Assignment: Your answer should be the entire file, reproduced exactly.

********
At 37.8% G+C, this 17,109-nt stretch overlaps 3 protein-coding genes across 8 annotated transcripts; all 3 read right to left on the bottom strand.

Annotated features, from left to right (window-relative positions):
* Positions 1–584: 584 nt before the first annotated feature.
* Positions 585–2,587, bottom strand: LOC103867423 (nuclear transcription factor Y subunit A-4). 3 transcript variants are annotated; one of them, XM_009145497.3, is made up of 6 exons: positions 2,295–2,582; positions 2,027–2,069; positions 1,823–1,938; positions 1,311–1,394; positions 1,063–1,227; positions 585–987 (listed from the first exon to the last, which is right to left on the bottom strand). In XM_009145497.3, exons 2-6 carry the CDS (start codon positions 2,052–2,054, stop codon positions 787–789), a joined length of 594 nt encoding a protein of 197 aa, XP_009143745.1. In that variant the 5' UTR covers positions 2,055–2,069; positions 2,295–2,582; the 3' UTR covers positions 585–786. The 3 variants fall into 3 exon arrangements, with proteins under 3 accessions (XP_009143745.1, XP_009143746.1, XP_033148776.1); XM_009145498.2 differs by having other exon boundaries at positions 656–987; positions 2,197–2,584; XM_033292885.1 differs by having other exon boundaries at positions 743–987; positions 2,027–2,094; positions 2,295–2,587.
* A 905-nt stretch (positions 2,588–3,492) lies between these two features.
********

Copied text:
At 37.8% G+C, this 17,109-nt stretch overlaps 3 protein-coding genes across 8 annotated transcripts; all 3 read right to left on the bottom strand.

Annotated features, from left to right (window-relative positions):
* Positions 1–584: 584 nt before the first annotated feature.
* Positions 585–2,587, bottom strand: LOC103867423 (nuclear transcription factor Y subunit A-4). 3 transcript variants are annotated; one of them, XM_009145497.3, is made up of 6 exons: positions 2,295–2,582; positions 2,027–2,069; positions 1,823–1,938; positions 1,311–1,394; positions 1,063–1,227; positions 585–987 (listed from the first exon to the last, which is right to left on the bottom strand). In XM_009145497.3, exons 2-6 carry the CDS (start codon positions 2,052–2,054, stop codon positions 787–789), a joined length of 594 nt encoding a protein of 197 aa, XP_009143745.1. In that variant the 5' UTR covers positions 2,055–2,069; positions 2,295–2,582; the 3' UTR covers positions 585–786. The 3 variants fall into 3 exon arrangements, with proteins under 3 accessions (XP_009143745.1, XP_009143746.1, XP_033148776.1); XM_009145498.2 differs by having other exon boundaries at positions 656–987; positions 2,197–2,584; XM_033292885.1 differs by having other exon boundaries at positions 743–987; positions 2,027–2,094; positions 2,295–2,587.
* A 905-nt stretch (positions 2,588–3,492) lies between these two features.